Alaska Fish & Wildlife News
August 2020

Pet Treats from Salmon Waste
A Fisherman’s Experiment to Use Everything

By Mark Stopha

I started direct marketing fish I caught my second year of commercial salmon trolling in Southeast Alaska. My wife Sara Hannan and I sold fish off our boat. We also had a local fish processor in Juneau, Dick Hand and his business, the Alaska Seafood Company, process our dressed fish into frozen fillet portions for shipping out, and into smoked fillet portions that were canned in retort pouches. We put these pouches in a decorative box that told our story and sold them online, in tourist shops, and to health food stores.

Although I'd never owned a dog as an adult, most of my family and friends did. And it seemed they spared no expense in the happiness of their dog. With all of the fish going through our processor being cut into fillets, that meant we had a lot of "frames" left over. I decided to see what I could do to make some kind of dog treat. I tried to grind up the fish frames and extrude it to make a jerky, but it wouldn't hold together so I needed a binder. I knew the town had another surplus waste product - spent grain - from the Alaskan Brewery, and they were eager to give it to me to see if it would work. It did. I ground the frames in a meat grinder, added the grain, and extruded the mixture in a caulk-type gun onto a home dehydrator tray, dried the treats, then put the treats in the jars and attached home-made labels.

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Salmon “frames” (skeletons), collars, fins and skin scraps formerly waste that processors paid to dispose, now used to make food products for people and pets.

Now I had an all-natural pet treat stick with just these two ingredients. Just what dog owners seemed to want. The only problem was the treats smelled. Big time. I planned to sell the treats in a simple plastic jar with a screw-on lid, and even with the lid screwed tightly, the smell still found its way out. The smell was great to a dog or cat, but not to a shopper or the shop keeper. We had to put seals on the jars to contain the smell.

After getting a start by making the treats by hand, I asked Dick for help. I told him about the smell issue. He advised me to add a little garlic powder. Genius. That neutralized the smell immediately. Next, as my markets were out pacing my ability to keep up making the treats by hand (when not fishing, marketing, packing orders, etc.) I asked Dick if he could start making them for me. He agreed.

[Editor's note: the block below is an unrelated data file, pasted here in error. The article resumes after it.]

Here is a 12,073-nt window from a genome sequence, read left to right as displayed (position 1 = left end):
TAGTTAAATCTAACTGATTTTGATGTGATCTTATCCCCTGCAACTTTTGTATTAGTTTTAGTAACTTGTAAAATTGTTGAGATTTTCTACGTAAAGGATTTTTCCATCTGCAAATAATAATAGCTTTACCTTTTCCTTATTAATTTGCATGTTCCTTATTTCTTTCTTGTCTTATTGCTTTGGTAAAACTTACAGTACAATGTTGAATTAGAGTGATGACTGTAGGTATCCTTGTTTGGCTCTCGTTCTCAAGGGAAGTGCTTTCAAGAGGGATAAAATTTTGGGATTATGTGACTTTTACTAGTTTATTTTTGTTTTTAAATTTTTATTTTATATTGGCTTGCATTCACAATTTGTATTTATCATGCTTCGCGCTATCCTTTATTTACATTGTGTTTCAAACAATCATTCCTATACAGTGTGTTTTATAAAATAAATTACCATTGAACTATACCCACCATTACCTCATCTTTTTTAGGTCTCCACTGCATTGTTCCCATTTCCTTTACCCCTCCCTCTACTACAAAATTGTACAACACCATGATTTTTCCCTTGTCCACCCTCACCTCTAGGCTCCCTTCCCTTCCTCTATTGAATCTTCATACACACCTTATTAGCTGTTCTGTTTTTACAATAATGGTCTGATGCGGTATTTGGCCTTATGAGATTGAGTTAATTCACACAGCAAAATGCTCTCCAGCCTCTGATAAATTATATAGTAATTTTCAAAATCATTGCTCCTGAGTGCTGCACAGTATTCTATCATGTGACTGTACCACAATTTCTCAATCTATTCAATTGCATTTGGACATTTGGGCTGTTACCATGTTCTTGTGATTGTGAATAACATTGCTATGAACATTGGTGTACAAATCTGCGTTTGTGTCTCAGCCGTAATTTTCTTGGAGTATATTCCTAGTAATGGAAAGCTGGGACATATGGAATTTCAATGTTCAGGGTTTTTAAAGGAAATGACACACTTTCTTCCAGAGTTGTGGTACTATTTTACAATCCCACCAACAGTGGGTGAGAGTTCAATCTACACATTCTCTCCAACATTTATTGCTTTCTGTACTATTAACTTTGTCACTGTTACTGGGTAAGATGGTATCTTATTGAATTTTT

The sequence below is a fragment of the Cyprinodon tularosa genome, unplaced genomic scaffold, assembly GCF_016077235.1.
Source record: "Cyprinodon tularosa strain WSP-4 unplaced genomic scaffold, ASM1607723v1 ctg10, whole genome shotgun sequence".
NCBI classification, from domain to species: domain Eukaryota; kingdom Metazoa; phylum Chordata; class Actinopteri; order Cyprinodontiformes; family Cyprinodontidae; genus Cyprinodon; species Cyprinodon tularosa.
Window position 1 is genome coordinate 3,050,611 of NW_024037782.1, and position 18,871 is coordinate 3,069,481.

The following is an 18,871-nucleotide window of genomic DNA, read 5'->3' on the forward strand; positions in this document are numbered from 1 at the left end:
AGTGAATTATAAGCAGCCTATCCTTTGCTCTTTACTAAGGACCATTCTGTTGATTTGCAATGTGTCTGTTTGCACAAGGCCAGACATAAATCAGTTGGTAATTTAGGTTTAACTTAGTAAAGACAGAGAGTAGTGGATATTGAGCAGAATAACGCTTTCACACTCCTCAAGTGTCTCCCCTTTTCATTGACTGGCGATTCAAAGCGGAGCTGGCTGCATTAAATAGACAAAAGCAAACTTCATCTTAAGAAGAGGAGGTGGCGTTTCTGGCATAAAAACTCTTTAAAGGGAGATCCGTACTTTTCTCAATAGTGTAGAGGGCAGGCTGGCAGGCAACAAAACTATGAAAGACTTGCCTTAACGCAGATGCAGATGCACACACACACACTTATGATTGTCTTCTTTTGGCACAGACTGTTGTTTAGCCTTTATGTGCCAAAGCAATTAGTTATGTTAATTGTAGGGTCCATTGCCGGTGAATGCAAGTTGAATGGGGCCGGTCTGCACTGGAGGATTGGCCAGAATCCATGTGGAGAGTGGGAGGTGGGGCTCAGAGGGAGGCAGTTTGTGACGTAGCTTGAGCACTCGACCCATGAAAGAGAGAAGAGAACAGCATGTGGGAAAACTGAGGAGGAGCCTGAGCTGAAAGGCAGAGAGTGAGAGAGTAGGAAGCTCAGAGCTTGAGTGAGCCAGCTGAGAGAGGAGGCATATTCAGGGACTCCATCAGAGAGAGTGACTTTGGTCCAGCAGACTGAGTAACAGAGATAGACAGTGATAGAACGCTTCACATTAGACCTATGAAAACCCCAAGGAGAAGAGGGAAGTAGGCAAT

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A processor drops scraps in a bin as he fillets fish for smoking.

I later left trolling and moved on to marketing fish for other Juneau fishermen. Dick took over production of the pet treats under his own label. When the Alaska Brewery began drying their spent grain to use as a fuel to operate their brewery, Dick switched to another grain as a binder. When garlic was noted to cause health issues in some dogs (but in quantities much larger than was in the pet treats), Dick changed to another natural herb to curtail the smell. Sales were solid.

Then the pandemic hit. Suddenly, dog owners were spending a lot more time with Fido. And apparently, a lot more time on their computers looking to buy things to make their dogs happy. The more the pandemic progressed, the more Dick’s sales increased.

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Scott shows the extruder, using finished treats to show how the damp, extruded product comes out.It is dried so it contains lass than one percent moisture.

With the pet treat portion of his business taking off, Dick has achieved virtually 100% utilization of fish that come into his plant, which both saves him on disposal costs and makes dogs and their owners very happy.

Mark Stopha is a Juneau outdoorsman, writer, and former ADF&G fishery biologist and commercial fisherman. He co-owns the Alaska Wild Salmon Company. He has previously written about fishing, hunting, trapping, salmon hatcheries and research, and caring for your catch for Alaska Fish and Wildlife News.

Note: The mention of specific products and businesses does not constitute an endorsement.

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